WASHINGTON – U.S. Senator Bill Cassidy, M.D. (R-LA) sent a letter to the Federal Bureau of Prisons (BOP) about the implementation of dyslexia screening as outlined in the First Step Act of 2018 (FSA). Cassidy championed these provisions to ensure that BOP screen inmates for dyslexia during the intake process and at each periodic risk assessment to improve literacy and reduce recidivism.
“[A]fter reviewing the Attorney General’s December 2020 First Step Act Section 3634 Annual Report, I was left with more questions than answers with regards to how these provisions were implemented by BOP,” wrote Dr. Cassidy. “There must be accountability in the system if we are to be successful in transitioning inmates to a life of prosperity after their prison sentence, ultimately breaking the cycle of recidivism that too many are held captive because of an inability to read.”
Cassidy has asked for answers to questions enumerated in the letter from the BOP Director.
Click HERE to read the letter. The full text is pasted below
Dear Director Carvajal:
The First Step Act of 2018 (FSA) requires the Federal Bureau of Prisons (BOP) to screen inmates for dyslexia during the prisoner intake process and at each periodic risk assessment of a prisoner. Upon screening inmates and identifying those with dyslexia, BOP is then directed to incorporate programs aimed at addressing the inmate’s dyslexia into BOP’s evidence-based recidivism reduction programs. From there, BOP is required to provide statistics on the prevalence of dyslexia among prisoners in BOP prisons, noting “the effectiveness of dyslexia mitigation programs among such prisoners that may be attributed to the incorporation of dyslexia screening into the System and of dyslexia treatment into the evidence-based recidivism reduction programs.” Perhaps most importantly, the law also provides a clear, science-based definition for dyslexia, in addition to a clear, science-based definition for what a dyslexia screening program should entail.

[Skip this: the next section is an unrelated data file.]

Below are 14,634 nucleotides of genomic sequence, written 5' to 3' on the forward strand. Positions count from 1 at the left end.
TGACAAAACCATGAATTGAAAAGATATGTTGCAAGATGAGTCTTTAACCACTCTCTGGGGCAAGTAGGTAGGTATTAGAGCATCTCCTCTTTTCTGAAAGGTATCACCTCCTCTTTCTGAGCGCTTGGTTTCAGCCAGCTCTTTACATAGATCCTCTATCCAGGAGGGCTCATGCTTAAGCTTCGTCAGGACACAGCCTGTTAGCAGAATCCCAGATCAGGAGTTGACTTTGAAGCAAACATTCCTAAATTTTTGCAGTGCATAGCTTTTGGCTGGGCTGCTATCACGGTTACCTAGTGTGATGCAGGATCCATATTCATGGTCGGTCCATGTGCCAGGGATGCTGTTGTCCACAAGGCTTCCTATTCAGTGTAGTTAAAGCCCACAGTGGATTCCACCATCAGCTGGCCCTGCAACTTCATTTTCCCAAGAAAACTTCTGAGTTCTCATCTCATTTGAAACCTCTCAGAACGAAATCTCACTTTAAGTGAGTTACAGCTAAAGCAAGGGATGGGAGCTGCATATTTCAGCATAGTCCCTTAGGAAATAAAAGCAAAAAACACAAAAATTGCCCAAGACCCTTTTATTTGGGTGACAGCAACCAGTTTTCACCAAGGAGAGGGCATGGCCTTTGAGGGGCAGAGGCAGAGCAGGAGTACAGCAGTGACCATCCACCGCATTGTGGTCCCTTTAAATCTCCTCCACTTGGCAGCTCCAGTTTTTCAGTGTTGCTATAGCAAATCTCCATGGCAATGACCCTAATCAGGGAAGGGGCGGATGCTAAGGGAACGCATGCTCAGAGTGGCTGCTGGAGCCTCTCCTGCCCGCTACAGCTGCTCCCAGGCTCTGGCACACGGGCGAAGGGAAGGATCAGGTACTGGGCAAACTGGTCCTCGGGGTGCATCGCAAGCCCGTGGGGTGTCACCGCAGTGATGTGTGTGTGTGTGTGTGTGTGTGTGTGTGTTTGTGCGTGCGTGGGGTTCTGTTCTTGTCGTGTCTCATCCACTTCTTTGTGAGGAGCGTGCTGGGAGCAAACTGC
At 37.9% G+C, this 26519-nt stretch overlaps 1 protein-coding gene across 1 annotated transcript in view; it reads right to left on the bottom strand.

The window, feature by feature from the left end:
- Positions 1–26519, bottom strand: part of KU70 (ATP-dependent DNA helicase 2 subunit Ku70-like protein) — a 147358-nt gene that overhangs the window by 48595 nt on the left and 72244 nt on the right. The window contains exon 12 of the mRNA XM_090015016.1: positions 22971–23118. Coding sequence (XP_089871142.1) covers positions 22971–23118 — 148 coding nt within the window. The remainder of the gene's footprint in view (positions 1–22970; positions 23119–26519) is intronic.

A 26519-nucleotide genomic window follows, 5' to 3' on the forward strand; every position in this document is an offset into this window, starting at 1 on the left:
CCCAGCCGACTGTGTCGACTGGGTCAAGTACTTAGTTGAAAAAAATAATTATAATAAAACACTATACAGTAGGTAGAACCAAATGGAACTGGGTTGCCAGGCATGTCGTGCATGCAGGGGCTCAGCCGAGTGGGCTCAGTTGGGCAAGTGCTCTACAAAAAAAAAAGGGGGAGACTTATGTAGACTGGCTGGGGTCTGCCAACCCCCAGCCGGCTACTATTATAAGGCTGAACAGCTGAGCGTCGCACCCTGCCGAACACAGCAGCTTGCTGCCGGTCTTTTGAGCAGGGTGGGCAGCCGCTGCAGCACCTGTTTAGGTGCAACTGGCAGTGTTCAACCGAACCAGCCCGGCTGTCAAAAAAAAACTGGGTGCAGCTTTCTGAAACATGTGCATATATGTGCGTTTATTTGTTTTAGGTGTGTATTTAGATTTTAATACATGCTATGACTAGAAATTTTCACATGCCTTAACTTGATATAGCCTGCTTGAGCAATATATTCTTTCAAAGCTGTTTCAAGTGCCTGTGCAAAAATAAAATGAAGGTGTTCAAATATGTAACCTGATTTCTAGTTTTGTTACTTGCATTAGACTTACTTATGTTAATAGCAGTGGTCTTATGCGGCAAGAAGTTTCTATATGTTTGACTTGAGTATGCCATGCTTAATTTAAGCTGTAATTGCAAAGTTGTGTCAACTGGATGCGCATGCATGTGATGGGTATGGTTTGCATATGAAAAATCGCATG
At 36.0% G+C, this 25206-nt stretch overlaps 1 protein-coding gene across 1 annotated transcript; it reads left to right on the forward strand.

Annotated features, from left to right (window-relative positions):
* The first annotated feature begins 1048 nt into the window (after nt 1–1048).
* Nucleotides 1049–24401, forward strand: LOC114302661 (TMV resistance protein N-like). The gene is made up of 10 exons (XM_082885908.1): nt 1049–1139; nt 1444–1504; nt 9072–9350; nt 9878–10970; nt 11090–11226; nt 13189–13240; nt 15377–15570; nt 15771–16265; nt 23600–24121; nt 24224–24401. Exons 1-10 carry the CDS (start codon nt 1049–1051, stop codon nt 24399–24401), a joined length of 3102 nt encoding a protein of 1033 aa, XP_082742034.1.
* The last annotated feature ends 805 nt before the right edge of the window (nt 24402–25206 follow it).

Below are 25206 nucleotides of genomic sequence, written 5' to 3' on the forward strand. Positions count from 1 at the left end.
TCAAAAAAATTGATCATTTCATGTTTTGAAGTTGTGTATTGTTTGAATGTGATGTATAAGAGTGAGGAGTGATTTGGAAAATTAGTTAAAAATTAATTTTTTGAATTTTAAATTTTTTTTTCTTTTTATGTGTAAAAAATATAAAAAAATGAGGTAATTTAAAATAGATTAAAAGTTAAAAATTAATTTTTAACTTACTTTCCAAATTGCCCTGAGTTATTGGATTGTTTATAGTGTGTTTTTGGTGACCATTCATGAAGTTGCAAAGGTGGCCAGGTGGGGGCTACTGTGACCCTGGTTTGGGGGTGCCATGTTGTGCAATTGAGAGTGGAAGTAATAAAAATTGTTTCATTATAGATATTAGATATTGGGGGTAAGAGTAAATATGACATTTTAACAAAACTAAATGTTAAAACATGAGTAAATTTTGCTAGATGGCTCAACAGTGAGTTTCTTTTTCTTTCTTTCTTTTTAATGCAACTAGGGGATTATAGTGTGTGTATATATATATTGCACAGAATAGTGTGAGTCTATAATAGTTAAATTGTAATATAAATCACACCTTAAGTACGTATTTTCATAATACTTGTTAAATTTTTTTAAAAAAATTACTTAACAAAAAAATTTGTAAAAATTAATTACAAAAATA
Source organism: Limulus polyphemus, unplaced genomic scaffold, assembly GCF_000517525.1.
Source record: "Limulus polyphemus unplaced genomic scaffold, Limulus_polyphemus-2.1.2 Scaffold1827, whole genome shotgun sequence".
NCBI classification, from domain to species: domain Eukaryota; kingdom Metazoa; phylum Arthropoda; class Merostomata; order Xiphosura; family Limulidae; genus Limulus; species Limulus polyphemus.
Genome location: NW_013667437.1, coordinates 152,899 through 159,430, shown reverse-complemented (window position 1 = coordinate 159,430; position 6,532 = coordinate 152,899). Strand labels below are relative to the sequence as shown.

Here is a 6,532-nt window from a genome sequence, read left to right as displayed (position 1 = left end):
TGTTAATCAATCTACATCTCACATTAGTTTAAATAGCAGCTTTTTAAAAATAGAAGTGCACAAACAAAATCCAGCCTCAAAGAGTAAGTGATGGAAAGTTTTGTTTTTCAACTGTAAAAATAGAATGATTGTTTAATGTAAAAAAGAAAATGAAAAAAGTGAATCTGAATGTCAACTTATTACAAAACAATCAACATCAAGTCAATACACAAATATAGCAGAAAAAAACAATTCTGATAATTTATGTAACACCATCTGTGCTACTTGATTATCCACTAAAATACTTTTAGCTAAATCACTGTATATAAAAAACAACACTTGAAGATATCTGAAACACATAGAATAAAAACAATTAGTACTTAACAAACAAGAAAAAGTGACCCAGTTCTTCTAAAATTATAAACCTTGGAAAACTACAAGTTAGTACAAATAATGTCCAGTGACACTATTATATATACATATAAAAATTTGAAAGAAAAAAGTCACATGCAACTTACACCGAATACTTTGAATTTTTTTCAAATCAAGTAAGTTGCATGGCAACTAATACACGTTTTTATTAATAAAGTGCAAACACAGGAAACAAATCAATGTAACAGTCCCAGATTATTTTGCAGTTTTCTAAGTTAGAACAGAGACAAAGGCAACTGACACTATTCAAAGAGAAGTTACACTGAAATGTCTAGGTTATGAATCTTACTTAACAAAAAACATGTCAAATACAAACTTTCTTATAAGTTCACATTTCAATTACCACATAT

Unfortunately, after reviewing the Attorney General’s December 2020 First Step Act Section 3634 Annual Report, I was left with more questions than answers with regards to how these provisions were implemented by BOP. The report accurately states that the FSA requires BOP to use a screening program that is psychometrically valid, efficient, low cost, and readily available when screening inmates for dyslexia. However, based on the report and previous correspondence with BOP, it is clear that the screening program was developed in-house by BOP, which brings into question how the screening program was developed and whether it is psychometrically valid. To be psychometrically valid, the screening program would need to have statistics and data to demonstrate its reliability, which would include representative data on the target population that the finalized screening program would be used to assess – in this case, an adult prison population. In developing the screening program, did BOP conduct any analysis prior to the deployment of the screening program that would ensure it is psychometrically valid, as required by the FSA? If so, can BOP provide my office with any such information? If it did not, can you please explain why such an analysis was not done to ensure validity?
The report also accurately defines dyslexia as it is defined in the FSA; however, it then states that BOP considered three additional definitions when developing their “Screening Checklist for Dyslexia.” The FSA does not direct BOP to use the definition in statute and then tell BOP to pick three additional definitions to consider as well; rather, it has one, clear, evidence-based definition for dyslexia that BOP is to use in determining the appropriate screening program. Using the appropriate definition of dyslexia is critical because it will inform the nature of the screening program that should be used to identify inmates who may have dyslexia. Further, the three additional definitions BOP considered are problematic for reasons I previously articulated to your predecessor in my May 19, 2019 letter to BOP.
The importance of having an accurate definition and a psychometrically valid screening program is that it can be the difference in making or breaking a dyslexia screening program. This brings me to my primary concern with the report, that, “As of October 2, 2020, 4,249 inmates were identified, using an initial screening tool, for further dyslexia testing. There are currently 13 inmates participating in a dyslexia mitigation program.” In other words, .3 percent of inmates who were screened for dyslexia and required follow-up diagnostics were determined to have dyslexia and subsequently were participating in a dyslexia mitigation program. This is a shockingly small number of inmates, especially when considering the fact that approximately 20 percent of Americans are believed to have dyslexia and it is the most common neuro-cognitive disorder. How is this possible?
I trust your office will be able to provide me with answers to my questions. There must be accountability in the system if we are to be successful in transitioning inmates to a life of prosperity after their prison sentence, ultimately breaking the cycle of recidivism that too many are held captive to because of an inability to read.